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  • Writer's picturePeter

Where and When I Learnt My Most Valuable Money Lessons

Updated: Jun 4

Before iPads, laptops & white boards, there were chalk boards

I was recently asked where can we go to learn our money lessons?

So today I thought I'd share with you the what's and how's I've learnt along the way.


Why do I do what I do?

Because I want  the ability choose how I live my life. To do what I want, with whom I want, when I want, wherever I want, however I want. 


My wealth self education journey covers all the bases from novice through to Certified Financial Planner (CFP). I was 25 at the time (1/4 century life crisis), studied (to be a teacher), worked and traveled for 7 years after finishing high school and looking at my bank account I had $>$300 and was living week to week.


It startled me to realize how fast 25 years had passed and I still knew not much about money, after 7 years of working I had so little. I also acknowledged to myself (that day) the next 40 years would probably go past just as fast or even faster (regardless of what path I took in life) and at 65 years old my opportunities to generate employed income would be low to nil.


I had a choice to make. I could choose to continue living life as I had (comfortable) and accept a limited life of age pension and some superannuation, a debt free home (after a 30 year mortgage) etc... which is what 95% of people do. Or I could start to learn about money, how to manage it, invest it, spend it wisely and leverage it and protect it.


So I started to learn via books. My first book The Complete Idiots Guide to Getting Rich by Stuart Welch, 2nd book Making Money Made Simple by Noel Whittaker. 3rd book Rich Dad Poor Dad by Robert Kiyosaki. Many others have since followed.


Most importantly I learnt from these books that creating wealth is a habit.


I gave myself weekly/monthly/yearly savings goals, a lifestyle budget and stretch targets that at the end of the year if I had created more wealth that I had projected. I would spend the excess on indulgent treats i.e. holiday overseas


After achieving my first year of savings I meet with a financial adviser. It was a bit daunting and scary and I can't really remember much more than he had a nice office, seemed like a nice person but didn’t want much to do with me because I was more an accumulator (regular saver) rather than lump sum investor.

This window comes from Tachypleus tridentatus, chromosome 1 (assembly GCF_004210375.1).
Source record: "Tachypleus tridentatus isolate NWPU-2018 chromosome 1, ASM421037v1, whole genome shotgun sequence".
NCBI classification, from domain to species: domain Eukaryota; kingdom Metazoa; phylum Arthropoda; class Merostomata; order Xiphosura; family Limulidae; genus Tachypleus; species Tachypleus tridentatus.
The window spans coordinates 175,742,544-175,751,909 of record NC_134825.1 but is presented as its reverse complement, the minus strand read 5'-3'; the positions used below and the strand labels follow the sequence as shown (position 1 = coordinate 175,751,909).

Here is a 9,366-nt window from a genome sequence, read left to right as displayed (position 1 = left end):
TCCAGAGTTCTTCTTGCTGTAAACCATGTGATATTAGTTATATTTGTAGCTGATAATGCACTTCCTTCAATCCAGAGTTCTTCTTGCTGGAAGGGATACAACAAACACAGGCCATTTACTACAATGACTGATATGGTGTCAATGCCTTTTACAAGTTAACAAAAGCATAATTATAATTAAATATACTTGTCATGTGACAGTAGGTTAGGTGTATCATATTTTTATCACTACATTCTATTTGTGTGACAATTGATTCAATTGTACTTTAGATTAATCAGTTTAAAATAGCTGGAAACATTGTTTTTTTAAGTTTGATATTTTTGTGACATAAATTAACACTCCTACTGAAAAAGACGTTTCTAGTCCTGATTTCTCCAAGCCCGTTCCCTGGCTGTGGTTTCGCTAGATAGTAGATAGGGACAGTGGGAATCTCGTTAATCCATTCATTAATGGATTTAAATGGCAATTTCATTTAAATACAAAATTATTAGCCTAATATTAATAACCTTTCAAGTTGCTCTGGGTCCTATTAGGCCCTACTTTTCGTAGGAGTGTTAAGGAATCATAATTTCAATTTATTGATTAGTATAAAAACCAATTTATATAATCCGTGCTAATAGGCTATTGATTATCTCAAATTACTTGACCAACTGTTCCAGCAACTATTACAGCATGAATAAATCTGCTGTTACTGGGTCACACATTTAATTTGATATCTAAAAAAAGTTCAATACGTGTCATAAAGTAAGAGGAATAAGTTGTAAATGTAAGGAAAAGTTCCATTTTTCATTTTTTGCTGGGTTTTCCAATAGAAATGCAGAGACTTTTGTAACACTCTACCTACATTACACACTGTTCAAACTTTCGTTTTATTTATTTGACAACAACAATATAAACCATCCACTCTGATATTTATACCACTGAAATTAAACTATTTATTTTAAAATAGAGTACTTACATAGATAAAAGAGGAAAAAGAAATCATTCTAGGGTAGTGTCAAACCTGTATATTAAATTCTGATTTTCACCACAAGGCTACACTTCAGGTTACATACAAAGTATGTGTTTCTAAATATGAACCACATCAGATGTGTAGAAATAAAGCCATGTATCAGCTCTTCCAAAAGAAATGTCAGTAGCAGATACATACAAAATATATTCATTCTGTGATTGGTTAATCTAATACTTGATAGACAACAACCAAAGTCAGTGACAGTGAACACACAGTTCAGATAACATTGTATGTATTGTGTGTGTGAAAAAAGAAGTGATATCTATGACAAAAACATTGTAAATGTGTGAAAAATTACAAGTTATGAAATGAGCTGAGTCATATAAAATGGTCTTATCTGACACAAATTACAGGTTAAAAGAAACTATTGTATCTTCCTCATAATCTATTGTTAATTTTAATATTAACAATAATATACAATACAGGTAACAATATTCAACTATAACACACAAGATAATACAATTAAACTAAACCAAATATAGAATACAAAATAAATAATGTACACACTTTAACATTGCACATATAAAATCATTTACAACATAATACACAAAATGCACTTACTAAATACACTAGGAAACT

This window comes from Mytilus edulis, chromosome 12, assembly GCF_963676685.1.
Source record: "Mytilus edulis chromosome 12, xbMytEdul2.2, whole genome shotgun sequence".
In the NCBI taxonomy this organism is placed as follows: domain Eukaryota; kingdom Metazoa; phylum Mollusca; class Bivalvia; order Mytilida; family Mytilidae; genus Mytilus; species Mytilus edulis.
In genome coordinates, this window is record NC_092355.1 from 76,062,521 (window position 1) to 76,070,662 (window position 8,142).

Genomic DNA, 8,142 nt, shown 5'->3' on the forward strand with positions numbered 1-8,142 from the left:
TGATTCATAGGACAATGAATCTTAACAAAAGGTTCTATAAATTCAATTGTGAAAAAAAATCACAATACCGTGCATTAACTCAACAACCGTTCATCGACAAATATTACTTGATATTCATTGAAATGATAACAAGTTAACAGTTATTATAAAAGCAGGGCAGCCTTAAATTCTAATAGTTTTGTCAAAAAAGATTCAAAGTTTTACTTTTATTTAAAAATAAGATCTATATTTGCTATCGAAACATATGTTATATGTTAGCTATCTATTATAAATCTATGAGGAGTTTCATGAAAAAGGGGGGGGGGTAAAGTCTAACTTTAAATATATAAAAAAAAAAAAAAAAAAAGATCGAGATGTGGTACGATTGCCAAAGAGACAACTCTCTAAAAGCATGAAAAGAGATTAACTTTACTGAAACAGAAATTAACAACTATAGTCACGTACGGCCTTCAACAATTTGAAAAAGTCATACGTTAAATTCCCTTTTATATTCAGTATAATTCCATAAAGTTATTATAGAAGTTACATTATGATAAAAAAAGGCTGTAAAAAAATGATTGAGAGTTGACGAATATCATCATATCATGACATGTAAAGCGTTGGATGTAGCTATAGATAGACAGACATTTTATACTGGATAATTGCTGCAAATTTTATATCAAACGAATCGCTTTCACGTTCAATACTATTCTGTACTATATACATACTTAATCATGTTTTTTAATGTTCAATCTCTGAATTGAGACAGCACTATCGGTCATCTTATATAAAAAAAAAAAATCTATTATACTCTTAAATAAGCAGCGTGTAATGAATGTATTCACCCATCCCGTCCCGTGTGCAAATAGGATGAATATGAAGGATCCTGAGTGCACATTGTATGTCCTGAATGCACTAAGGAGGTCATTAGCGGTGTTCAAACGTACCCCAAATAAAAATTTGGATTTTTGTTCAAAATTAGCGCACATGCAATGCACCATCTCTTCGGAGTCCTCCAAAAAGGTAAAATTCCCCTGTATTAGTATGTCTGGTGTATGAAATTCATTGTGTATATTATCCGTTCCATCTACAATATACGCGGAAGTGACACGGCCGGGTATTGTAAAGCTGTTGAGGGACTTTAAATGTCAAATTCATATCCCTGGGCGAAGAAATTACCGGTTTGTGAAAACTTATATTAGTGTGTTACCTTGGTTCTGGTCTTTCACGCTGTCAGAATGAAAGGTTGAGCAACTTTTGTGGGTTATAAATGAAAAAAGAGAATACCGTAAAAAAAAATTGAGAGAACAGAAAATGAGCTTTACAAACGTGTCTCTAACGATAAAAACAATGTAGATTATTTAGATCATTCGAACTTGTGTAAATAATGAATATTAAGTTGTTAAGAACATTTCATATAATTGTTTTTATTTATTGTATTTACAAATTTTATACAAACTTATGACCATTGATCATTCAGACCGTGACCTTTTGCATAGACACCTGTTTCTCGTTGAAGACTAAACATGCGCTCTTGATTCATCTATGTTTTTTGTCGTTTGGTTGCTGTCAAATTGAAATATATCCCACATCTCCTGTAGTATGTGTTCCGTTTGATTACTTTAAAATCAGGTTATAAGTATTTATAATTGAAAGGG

Two years later (27yo) I applied for a career change and successfully attained a position as a bank teller. Part of the bank teller internship was to meet with a bank adviser.


Up until this meeting I was still lost as to my true career path.

However post this meeting I remember thinking that my professional calling is to be a financial adviser.

I can learn about money, I can help have more choice and certainty in their own lives and I'm paid to help them.


What a fantastic career.


From there I enrolled to the Securities Institute (SIA), applied for all internal training, joined professional associations, and applied all I was learning into my own financial situation.


In 2001 I resigned from the bank and worked with an independent advice business whilst continuing further studies and obtaining my Certified Financial Planning in 2004.


Since then I have operated my own business, continued to educate myself via trusted adviser mentors, having financial adviser and surrounding myself with a team of best in class specialists across the different areas of money i.e. legal, tax, borrowing, insurance, age care, government etc...


The bottom line:

We are fortunate that in this great country of Australia "The lucky country" all of us have many opportunities.

Learning about money is only one of the ingredients required to become wealthy. The other essential ingredients are making regular savings, allowing time and ensuring risk management is maintained.


My journey of a 1000 miles began with a single step on my 25th birthday. 17 years later (20,000+ hours of studies & professional experience) I still continue to learn and invest, however now it's with far greater clarity and certainty.



  1. Discover your why?

  2. Establish your financial milestones you need to achieve (as your evidence your making smart choices about your money)

  3. Document your current financial situation

  4. Get a game plan (be it via your own research, or with the help of a professional) to give you actions and the greatest chance of success to achieve your goals ensuring the activities you are doing are also aligned with your why (unique & individual core values).

  5. Review & repeat on a regular basis. Minimum twice per year, optimal quarterly.

This post was written by Me, as such they are my personal views and not financial or general advice.

You should always seek independent financial advice when it comes to choices about your personal finances. This is one area of your life where it’s worth paying for it to be done right.

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